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One of the very first computer music techniques introduced was additive synthesis [3]. It is based on Fourier's theorem which states that any sound can be constructed from elementary sinusoids, such as are approximately produced by carefully struck tuning forks. Additive synthesis attempts to apply this theorem to the synthesis of sound by employing large banks of sinusoidal oscillators, each having independent amplitude and frequency controls. Many analysis methods, e.g., the phase vocoder, have been developed to support additive synthesis. A summary is given in [5].

While additive synthesis is very powerful and general, it has been held back from widespread usage due to its computational expense. For example, on a single DSP56001 digital signal-processing chip, clocked at 33 MHz, only about $60$ sinusoidal partials can be synthesized in real time using non-interpolated, table-lookup oscillators. Interpolated table-lookup oscillators are much more expensive, and when all the bells and whistles are added, and system overhead is accounted for, only around $12$ fully general, high-quality partials are sustainable at $44.1$ KHz on a $33 MHz$ DSP56001 (based on analysis of implementations provided by the NeXT Music Kit).

At CD-quality sampling rates, the note A1 on the piano requires $22050/55\approx 400$ sinusoidal partials, and at least the low-frequency partials should use interpolated lookups. Assuming a worst-case average of $100$ partials per voice, providing 32-voice polyphony requires $3200$ partials, or around $64$ DSP chips, assuming we can pack an average of $50$ partials into each DSP. A more reasonable complement of $8$ DSP chips would provide only $4$-voice polyphony which is simply not enough for a piano synthesis. However, since DSP chips are getting faster and cheaper, DSP-based additive synthesis looks viable in the future.

The cost of additive synthesis can be greatly reduced by making special purpose VLSI optimized for sinusoidal synthesis. In a VLSI environment, major bottlenecks are wavetables and multiplications. Even if a single sinusoidal wavetable is shared, it must be accessed sequentially, inhibiting parallelism. The wavetable can be eliminated entirely if recursive algorithms are used to synthesize sinusoids directly.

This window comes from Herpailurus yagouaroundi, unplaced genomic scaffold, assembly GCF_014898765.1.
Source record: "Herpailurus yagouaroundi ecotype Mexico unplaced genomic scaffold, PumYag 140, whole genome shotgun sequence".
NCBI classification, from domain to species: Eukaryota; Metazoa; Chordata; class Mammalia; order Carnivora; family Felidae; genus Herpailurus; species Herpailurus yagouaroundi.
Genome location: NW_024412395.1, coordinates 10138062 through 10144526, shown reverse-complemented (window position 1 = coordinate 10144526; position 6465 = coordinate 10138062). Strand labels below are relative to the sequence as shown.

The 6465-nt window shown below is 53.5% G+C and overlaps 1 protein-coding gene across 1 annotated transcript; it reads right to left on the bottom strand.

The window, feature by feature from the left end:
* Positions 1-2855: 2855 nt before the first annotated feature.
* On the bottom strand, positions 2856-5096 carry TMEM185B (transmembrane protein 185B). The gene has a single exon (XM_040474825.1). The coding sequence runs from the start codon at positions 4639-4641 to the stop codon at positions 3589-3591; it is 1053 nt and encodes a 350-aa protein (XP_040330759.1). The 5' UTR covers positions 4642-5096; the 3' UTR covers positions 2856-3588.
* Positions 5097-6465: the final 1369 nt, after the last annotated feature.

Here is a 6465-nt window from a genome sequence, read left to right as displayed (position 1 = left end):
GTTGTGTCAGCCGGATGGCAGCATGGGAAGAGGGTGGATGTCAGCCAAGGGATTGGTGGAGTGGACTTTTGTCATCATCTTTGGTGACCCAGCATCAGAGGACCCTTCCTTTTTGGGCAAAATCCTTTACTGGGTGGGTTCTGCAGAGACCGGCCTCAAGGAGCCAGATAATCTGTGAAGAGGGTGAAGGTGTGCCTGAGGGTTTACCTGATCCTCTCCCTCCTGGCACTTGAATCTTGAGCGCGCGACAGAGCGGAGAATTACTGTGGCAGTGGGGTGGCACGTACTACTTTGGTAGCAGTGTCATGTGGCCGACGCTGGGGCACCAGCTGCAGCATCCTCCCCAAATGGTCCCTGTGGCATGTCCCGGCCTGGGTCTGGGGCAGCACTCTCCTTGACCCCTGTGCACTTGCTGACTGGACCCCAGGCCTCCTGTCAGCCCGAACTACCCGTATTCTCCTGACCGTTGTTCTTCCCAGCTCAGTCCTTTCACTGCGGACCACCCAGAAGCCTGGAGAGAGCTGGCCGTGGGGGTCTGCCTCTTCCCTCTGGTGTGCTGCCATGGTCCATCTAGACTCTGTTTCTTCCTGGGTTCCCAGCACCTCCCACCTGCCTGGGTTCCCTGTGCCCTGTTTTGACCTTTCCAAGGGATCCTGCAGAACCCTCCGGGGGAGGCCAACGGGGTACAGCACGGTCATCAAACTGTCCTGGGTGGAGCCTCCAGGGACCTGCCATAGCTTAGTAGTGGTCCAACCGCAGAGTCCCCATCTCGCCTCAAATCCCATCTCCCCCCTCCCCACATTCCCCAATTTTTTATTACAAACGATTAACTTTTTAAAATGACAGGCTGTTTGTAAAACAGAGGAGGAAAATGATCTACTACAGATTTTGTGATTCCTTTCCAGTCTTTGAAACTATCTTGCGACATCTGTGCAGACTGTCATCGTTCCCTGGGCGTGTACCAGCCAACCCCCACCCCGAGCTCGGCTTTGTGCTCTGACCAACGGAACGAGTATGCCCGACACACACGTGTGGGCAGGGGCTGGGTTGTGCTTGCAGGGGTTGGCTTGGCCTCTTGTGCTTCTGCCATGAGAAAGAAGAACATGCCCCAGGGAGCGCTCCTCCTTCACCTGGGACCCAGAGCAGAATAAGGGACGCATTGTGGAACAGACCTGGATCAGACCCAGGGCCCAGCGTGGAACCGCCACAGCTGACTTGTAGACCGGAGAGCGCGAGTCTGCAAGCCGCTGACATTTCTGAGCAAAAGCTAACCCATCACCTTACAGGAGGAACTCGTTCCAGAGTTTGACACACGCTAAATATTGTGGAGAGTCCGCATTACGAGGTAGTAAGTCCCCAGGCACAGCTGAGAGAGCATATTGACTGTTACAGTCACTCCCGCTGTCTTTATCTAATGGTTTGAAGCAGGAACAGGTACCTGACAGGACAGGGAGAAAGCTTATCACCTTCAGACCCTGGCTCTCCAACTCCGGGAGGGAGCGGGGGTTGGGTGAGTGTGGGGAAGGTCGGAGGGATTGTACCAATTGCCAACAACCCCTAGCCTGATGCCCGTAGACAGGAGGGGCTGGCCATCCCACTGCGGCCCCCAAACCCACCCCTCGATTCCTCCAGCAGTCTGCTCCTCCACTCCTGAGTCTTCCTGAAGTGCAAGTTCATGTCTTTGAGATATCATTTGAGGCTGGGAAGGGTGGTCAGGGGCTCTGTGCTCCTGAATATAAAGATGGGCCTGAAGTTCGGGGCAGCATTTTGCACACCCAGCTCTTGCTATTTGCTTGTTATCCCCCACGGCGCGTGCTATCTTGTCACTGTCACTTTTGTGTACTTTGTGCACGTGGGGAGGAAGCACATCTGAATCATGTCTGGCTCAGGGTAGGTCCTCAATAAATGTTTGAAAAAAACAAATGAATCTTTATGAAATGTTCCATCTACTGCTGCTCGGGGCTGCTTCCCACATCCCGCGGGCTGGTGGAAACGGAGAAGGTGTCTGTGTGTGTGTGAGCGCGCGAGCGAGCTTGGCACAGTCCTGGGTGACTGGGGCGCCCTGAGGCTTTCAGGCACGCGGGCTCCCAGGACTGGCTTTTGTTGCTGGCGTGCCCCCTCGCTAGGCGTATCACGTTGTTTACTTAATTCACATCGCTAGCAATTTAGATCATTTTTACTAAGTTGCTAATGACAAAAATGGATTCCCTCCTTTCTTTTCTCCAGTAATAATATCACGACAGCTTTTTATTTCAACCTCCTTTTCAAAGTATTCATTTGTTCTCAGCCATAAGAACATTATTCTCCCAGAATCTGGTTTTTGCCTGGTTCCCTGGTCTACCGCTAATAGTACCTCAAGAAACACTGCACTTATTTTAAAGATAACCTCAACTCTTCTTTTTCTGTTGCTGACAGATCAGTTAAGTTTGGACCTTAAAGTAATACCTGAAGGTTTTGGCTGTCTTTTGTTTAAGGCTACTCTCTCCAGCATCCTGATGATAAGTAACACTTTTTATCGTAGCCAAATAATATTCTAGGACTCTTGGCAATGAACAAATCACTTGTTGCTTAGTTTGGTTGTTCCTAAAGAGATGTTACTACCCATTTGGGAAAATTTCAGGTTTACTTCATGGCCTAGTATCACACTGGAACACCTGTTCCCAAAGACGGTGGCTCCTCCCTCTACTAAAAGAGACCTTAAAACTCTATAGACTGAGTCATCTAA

In [1], three techniques were examined for generating sinusoids digitally by means of recursive algorithms. The recursions can be interpreted as implementations of second-order digital resonators in which the damping is set to zero. The three methods considered were

  1. the coupled form which is identical to a two-dimensional vector rotation,
  2. the modified coupled form, or ``magic circle'' algorithm, which is similar to (1) but has ideal numerical behavior, and
  3. the direct-form, second-order, digital resonator with its poles set to the unit circle.

These three recursions are defined as follows:

(1) & x_n&=& c_nx_{n-1}+ s_ny_{n-1}& \\...
& y_n&=& x_{n-1}& \mbox{(Direct-Form Resonator)}

where $c_n\mathrel{\stackrel{\mathrm{\Delta}}{=}}\cos(2\pi f_n T)$, $s_n\mathrel{\stackrel{\mathrm{\Delta}}{=}}\sin(2\pi f_n T)$, $f_n$ is the instantaneous frequency of oscillation (Hz) at time sample $n$, and $T$ is the sampling period in seconds. The magic circle parameter is $\epsilon=2\sin(\pi f_n T)$.

The digital waveguide oscillator appears to have the best overall properties yet seen for VLSI implementation. The new structure was derived as a spin-off from recent results in the theory and implementation of digital waveguides [6,7]. Any second-order digital filter structure can be used as a starting point for developing a corresponding sinusoidal signal generator, so in this case we begin with the second-order waveguide filter.

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``The Second-Order Digital Waveguide Oscillator'', by Julius O. Smith III and Perry R. Cook, Proceedings of the International Computer Music Conference (ICMC-92, San Jose), pp. 150-153, Computer Music Association, October 1992.
Copyright © 2008-08-31 by Julius O. Smith III and Perry R. Cook
Center for Computer Research in Music and Acoustics (CCRMA),   Stanford University
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